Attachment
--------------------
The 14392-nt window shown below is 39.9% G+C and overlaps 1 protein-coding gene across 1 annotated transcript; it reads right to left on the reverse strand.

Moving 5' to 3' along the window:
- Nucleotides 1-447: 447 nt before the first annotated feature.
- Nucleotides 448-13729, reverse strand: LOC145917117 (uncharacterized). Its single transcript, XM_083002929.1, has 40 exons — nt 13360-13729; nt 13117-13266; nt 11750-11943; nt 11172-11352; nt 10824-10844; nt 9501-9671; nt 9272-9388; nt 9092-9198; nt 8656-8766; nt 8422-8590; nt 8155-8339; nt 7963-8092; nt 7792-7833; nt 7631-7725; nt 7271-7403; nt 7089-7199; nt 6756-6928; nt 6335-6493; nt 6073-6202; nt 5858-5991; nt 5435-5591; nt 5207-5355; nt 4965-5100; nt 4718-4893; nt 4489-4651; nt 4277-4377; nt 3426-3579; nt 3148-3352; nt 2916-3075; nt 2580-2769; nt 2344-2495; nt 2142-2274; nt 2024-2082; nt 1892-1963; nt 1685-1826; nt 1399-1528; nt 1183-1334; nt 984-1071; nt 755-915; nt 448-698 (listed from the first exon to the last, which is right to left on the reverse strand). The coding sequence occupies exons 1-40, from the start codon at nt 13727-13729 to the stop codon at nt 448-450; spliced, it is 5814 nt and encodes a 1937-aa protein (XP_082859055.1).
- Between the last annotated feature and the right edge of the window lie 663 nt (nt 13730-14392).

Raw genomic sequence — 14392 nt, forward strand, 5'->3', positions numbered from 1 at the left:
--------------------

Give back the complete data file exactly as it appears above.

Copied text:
The 14392-nt window shown below is 39.9% G+C and overlaps 1 protein-coding gene across 1 annotated transcript; it reads right to left on the reverse strand.

Moving 5' to 3' along the window:
- Nucleotides 1-447: 447 nt before the first annotated feature.
- Nucleotides 448-13729, reverse strand: LOC145917117 (uncharacterized). Its single transcript, XM_083002929.1, has 40 exons — nt 13360-13729; nt 13117-13266; nt 11750-11943; nt 11172-11352; nt 10824-10844; nt 9501-9671; nt 9272-9388; nt 9092-9198; nt 8656-8766; nt 8422-8590; nt 8155-8339; nt 7963-8092; nt 7792-7833; nt 7631-7725; nt 7271-7403; nt 7089-7199; nt 6756-6928; nt 6335-6493; nt 6073-6202; nt 5858-5991; nt 5435-5591; nt 5207-5355; nt 4965-5100; nt 4718-4893; nt 4489-4651; nt 4277-4377; nt 3426-3579; nt 3148-3352; nt 2916-3075; nt 2580-2769; nt 2344-2495; nt 2142-2274; nt 2024-2082; nt 1892-1963; nt 1685-1826; nt 1399-1528; nt 1183-1334; nt 984-1071; nt 755-915; nt 448-698 (listed from the first exon to the last, which is right to left on the reverse strand). The coding sequence occupies exons 1-40, from the start codon at nt 13727-13729 to the stop codon at nt 448-450; spliced, it is 5814 nt and encodes a 1937-aa protein (XP_082859055.1).
- Between the last annotated feature and the right edge of the window lie 663 nt (nt 13730-14392).

Raw genomic sequence — 14392 nt, forward strand, 5'->3', positions numbered from 1 at the left: